Who is the Ombuds?
In 1995, the Board of Governors established the position of Ombuds to facilitate the fair and timely resolution of complaints related to the Federal Reserve System's regulatory activities. The Ombuds serves as an independent, confidential resource for individuals and institutions that are affected by the Federal Reserve System's regulatory and supervisory actions.
See the Board's policy statement concerning the Ombuds function for more information.
When to contact us:
- Anytime you need assistance resolving an issue related to the Federal Reserve System's regulatory activities
- To discuss an issue confidentially
- If you have questions regarding Federal Reserve System regulatory processes or procedures
- If you believe that your institution has been subjected to retaliatory conduct by a member of Federal Reserve System staff
How to contact us
The Ombuds operates secure e-mail and dedicated telephone and fax lines.
E-Mail: [email protected]
Office of the Ombuds
Federal Reserve Board
20th & C Streets, NW, Mail Stop 28
Washington, D.C. 20551
Role of the Ombuds
What does the Ombuds do?
- Facilitate the resolution of questions and complaints related to the Federal Reserve System's regulatory activities
- Ensure that complaints about Board or Reserve Bank actions are addressed in a fair and timely manner
- Report to the Board on issues that are likely to have a significant impact on the System that arise from the Ombuds' review of complaints
- Receive, review, and decide complaints that a member of Federal Reserve System staff acted in a retaliatory manner against a supervised institution
- Advise institutions regarding formal processes for resolving disputes, including procedures for appealing material supervisory determinations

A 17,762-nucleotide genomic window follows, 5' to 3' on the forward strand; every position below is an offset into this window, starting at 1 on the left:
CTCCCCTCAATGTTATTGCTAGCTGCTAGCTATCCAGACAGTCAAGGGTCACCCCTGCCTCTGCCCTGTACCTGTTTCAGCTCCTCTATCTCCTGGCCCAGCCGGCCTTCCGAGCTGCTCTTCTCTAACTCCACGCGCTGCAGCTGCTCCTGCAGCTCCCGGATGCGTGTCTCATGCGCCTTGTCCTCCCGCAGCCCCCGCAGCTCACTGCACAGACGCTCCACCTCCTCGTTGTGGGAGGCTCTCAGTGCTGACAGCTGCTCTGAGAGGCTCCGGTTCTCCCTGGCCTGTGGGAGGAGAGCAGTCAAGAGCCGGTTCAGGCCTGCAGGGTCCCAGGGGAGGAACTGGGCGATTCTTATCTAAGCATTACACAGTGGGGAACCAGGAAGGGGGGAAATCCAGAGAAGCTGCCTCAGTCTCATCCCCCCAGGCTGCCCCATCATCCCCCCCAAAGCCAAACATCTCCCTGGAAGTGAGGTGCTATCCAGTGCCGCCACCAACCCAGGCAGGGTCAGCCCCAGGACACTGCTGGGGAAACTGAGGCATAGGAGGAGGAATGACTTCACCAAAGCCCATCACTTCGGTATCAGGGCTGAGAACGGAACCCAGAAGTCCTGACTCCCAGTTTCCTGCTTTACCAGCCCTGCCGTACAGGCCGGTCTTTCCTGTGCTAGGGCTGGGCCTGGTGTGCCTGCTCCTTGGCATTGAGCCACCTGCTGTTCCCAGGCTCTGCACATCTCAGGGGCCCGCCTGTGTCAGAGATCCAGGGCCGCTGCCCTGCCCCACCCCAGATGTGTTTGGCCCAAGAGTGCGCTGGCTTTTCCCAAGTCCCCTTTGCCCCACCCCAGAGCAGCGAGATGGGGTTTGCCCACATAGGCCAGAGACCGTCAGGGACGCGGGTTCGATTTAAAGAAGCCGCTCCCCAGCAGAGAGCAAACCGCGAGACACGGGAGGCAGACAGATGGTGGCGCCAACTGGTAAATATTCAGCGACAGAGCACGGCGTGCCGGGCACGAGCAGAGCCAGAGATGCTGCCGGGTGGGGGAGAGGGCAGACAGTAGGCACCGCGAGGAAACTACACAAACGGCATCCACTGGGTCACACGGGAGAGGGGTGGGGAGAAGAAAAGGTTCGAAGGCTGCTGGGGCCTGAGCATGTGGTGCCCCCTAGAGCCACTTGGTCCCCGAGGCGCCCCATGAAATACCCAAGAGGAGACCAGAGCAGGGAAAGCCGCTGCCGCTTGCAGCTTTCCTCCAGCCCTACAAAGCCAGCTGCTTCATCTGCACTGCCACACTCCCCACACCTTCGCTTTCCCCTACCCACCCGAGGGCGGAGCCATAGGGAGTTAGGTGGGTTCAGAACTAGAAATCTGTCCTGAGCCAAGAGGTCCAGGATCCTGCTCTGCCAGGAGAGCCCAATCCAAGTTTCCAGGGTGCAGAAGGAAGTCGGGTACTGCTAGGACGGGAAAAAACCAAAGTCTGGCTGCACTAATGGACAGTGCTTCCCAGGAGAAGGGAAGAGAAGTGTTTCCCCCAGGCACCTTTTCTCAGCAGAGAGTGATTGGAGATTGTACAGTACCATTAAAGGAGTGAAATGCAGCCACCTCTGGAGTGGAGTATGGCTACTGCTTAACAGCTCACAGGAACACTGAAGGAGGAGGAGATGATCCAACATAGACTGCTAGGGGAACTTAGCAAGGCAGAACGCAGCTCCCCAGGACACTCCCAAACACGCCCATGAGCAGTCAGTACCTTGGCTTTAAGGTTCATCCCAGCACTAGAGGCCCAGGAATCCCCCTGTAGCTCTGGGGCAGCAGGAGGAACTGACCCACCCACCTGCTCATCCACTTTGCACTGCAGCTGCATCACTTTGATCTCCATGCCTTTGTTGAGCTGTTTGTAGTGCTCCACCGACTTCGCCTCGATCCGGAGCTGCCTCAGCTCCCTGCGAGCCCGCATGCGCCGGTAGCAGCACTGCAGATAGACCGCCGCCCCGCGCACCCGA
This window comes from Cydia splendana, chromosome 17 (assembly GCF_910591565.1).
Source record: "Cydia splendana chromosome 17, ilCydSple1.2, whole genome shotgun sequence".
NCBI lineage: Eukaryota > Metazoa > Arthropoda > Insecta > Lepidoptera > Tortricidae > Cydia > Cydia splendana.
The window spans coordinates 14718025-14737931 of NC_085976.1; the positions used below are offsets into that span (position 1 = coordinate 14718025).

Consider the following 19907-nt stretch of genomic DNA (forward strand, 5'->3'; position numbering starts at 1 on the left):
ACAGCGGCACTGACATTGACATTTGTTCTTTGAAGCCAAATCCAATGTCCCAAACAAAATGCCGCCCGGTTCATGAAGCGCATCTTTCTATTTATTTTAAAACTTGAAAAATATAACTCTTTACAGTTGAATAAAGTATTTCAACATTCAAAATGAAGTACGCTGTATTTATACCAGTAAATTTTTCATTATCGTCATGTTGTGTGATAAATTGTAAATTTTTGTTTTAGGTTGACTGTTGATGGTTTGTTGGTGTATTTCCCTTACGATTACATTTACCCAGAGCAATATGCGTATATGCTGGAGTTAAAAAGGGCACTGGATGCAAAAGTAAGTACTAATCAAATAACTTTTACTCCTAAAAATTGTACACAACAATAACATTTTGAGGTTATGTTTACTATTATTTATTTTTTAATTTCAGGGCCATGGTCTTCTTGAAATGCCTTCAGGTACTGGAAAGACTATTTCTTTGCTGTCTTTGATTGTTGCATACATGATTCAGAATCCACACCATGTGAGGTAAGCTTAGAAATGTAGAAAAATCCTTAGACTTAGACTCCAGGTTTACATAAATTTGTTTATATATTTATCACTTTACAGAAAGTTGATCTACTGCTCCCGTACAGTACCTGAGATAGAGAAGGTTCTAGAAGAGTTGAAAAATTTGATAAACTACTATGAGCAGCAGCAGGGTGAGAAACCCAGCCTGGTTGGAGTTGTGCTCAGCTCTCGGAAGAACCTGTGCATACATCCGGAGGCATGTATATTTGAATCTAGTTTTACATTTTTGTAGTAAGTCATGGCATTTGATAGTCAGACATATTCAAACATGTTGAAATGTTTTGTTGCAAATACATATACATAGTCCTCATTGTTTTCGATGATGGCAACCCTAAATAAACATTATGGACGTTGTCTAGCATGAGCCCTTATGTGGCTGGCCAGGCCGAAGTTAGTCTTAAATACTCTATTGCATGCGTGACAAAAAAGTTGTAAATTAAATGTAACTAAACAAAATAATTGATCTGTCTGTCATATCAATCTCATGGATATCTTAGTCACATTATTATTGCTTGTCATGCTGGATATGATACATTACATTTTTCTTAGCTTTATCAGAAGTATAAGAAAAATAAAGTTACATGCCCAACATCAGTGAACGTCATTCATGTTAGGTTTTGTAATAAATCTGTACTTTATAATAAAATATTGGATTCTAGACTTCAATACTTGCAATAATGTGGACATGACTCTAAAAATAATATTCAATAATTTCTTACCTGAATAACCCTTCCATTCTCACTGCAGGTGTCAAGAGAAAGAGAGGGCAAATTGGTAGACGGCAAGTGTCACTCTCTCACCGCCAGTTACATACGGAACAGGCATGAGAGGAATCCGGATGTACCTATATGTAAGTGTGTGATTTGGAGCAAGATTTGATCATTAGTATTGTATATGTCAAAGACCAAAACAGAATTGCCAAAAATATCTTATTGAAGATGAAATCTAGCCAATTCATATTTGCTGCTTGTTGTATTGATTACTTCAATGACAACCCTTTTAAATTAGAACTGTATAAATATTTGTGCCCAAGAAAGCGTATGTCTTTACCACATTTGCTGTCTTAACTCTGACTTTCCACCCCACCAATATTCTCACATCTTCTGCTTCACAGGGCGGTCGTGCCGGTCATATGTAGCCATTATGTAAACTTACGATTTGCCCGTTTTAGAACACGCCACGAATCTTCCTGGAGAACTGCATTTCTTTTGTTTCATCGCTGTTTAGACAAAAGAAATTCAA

What does the Ombuds not do?
- Make decisions, except with respect to allegations of retaliatory conduct
- Take sides; rather, the Ombuds maintains an independent and neutral position
- Address enforcement matters or matters involved in litigation
- Delay regulatory, legal, or other Federal Reserve actions or deadlines
- Serve as a formal office of legal notice for the Federal Reserve
- Handle complaints concerning internal Board functions, such as personnel or procurement
What is retaliation?
- Retaliation is defined as any action or decision by Reserve Bank or Board staff that causes a supervised institution or its employees (“supervised persons”) to be treated differently or more harshly than other similarly situated institutions because the supervised person attempted to resolve a complaint by filing an appeal of a material supervisory determination or utilized any other Board mechanisms for resolving complaints.
- Retaliation includes, but is not limited to, delaying or denying action that might benefit a supervised person without a sound supervisory reason or subjecting a supervised institution to heightened examination standards without a sound supervisory reason.
How can a supervised person submit a claim of retaliation?
- A supervised person may submit a claim of retaliation with the Board's Ombuds by e-mail at [email protected] or by phone at 1-800-337-0429.
The Ombuds operates independently of the Federal Reserve System's supervisory and regulatory processes.
The Ombuds has established safeguards to protect confidentiality. Except in unusual circumstances, the Ombuds will not disclose information or material provided by a complainant, including identity, unless expressly authorized by the complainant in order to assist in resolving an issue.
Fairness and Integrity
The Board of Governors has a strict anti-retaliation policy. The Ombuds is responsible for receiving, reviewing, and deciding any complaints that a member of Federal Reserve System staff acted in a retaliatory manner against a supervised institution.
Consumer questions and complaints:
Independent of the Ombuds function, the Federal Reserve System maintains a consumer help program to assist individuals who are experiencing issues with their financial institutions.
Institutions supervised by other regulators:
The Federal Reserve System regulates state member banks, bank holding companies, and some other types of financial institutions. The other financial regulatory agencies also have Ombuds programs.
- Office of the Comptroller of the Currency
Regulates national banks
- Federal Deposit Insurance Corporation
Regulates state chartered banks that are not members of the Federal Reserve System
- National Credit Union Administration
Regulates credit unions
- Consumer Financial Protection Bureau
Administers federal consumer protection laws